HlKht to laveatlajate Uuratloaed.
New York. Oct. 4. Samuel Unter
myer, counsel for James H. Hyde, has
given out for publication a letter ad
dressed by him to Charles E. Hughes,
of the insurance investigation commit
tee, in which he holds that the commit
tee is without power or jurisdiction,
because it was appointed to conduct
the investigation after the legislature
had adjourned and for the purpose of
reporting to a legislature not yet chos
en and which can have no existence
He says that he has advised Hyde
to this effect. He adds, however, that
Hyde is willing to appear before the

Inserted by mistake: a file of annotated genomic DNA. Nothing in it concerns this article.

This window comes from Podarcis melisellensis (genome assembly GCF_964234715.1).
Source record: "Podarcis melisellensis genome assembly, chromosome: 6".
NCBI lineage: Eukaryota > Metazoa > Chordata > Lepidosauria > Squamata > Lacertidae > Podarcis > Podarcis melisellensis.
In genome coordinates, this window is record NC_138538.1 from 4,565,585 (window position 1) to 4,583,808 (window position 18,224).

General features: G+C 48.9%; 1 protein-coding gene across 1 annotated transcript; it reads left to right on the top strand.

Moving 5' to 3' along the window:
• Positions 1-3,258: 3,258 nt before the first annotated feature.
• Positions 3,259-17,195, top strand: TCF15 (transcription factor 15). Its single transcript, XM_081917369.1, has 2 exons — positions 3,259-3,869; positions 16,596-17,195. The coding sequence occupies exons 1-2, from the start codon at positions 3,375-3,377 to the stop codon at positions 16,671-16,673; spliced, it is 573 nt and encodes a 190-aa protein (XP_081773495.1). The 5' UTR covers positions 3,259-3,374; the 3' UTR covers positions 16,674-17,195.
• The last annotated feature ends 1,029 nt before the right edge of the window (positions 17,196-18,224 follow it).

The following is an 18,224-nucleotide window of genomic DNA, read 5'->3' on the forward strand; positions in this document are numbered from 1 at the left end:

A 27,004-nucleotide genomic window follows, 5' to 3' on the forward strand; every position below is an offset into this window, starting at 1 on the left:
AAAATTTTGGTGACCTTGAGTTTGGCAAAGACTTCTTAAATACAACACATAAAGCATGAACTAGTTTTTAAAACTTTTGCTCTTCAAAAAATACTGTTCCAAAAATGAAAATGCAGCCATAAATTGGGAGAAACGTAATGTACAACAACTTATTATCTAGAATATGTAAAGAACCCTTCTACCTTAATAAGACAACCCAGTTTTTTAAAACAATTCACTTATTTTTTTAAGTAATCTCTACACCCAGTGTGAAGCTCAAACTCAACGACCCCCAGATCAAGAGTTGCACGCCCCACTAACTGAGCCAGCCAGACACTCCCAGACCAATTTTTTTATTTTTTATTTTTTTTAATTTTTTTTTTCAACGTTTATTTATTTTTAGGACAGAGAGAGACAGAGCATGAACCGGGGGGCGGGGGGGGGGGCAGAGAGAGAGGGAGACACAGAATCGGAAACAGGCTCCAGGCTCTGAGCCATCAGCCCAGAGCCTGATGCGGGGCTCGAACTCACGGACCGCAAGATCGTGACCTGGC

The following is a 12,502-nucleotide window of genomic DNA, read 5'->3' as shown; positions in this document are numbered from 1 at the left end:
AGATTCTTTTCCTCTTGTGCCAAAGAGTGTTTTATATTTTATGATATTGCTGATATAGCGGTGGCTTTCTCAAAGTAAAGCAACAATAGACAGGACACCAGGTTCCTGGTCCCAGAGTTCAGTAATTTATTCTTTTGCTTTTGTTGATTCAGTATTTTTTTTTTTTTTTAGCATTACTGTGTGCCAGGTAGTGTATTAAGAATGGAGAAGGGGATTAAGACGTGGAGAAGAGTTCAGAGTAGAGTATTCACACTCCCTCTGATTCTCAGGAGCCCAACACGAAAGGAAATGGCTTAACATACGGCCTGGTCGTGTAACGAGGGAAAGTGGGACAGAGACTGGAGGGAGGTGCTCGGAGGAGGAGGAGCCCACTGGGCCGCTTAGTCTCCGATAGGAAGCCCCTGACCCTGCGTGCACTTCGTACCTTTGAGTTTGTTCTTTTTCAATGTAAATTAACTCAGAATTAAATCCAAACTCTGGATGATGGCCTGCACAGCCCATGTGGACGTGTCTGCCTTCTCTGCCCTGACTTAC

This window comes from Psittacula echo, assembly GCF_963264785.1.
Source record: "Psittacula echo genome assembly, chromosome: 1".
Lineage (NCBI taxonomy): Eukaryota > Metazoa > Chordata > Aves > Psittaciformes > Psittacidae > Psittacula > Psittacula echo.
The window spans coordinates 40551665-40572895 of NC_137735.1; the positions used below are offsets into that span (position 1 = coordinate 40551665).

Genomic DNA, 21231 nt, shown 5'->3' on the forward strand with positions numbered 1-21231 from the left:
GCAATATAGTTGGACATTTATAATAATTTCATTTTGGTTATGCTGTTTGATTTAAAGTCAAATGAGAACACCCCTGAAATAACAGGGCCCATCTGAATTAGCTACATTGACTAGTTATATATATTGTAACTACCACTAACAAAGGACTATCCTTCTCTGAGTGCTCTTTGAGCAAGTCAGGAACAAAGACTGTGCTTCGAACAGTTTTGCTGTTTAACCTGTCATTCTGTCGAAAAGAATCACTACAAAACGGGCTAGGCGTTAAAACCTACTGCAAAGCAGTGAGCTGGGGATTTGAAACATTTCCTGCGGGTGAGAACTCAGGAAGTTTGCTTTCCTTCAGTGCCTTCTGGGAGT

committee under certain conditions.
Contract for Fairbanks Home.
Decatur, 111.. Oct. 4. A contract has
been let to a Decatur firm for the mill
work of a $40,000 summer home which
Vice President Fairbanks will erect at
Mansfield, where he owns a large tract
Absolute Free Trade Out of Ques
tion Now, Says Ex-Sena
AT A MISSOURI REUNION
Reciprocity Only Way to Get Duties
Down to a Revenue
Warrensburg, Mo., Oct. 4. Former
Senator Cockrell was the principal
speaker at the democratic legislative
reunion held here last night. Gov.
Folk, Senator Stone, former Gov. Dock-
ery and Congressman Champ Clark al
so addressed the meeting, which was
attended by most of the prominent
democrats of the state.
Krer Trade la liiipoMxlblr.
"Absolutely free and unrestricted
trade with foreign nations has never
been advocated by any political party
in the United States." Cockrell said.
"It is a mystic shrine whose devotees
are seeking an impossibility, so long
as restrictions on commerce are main
tained by other nations. Foreign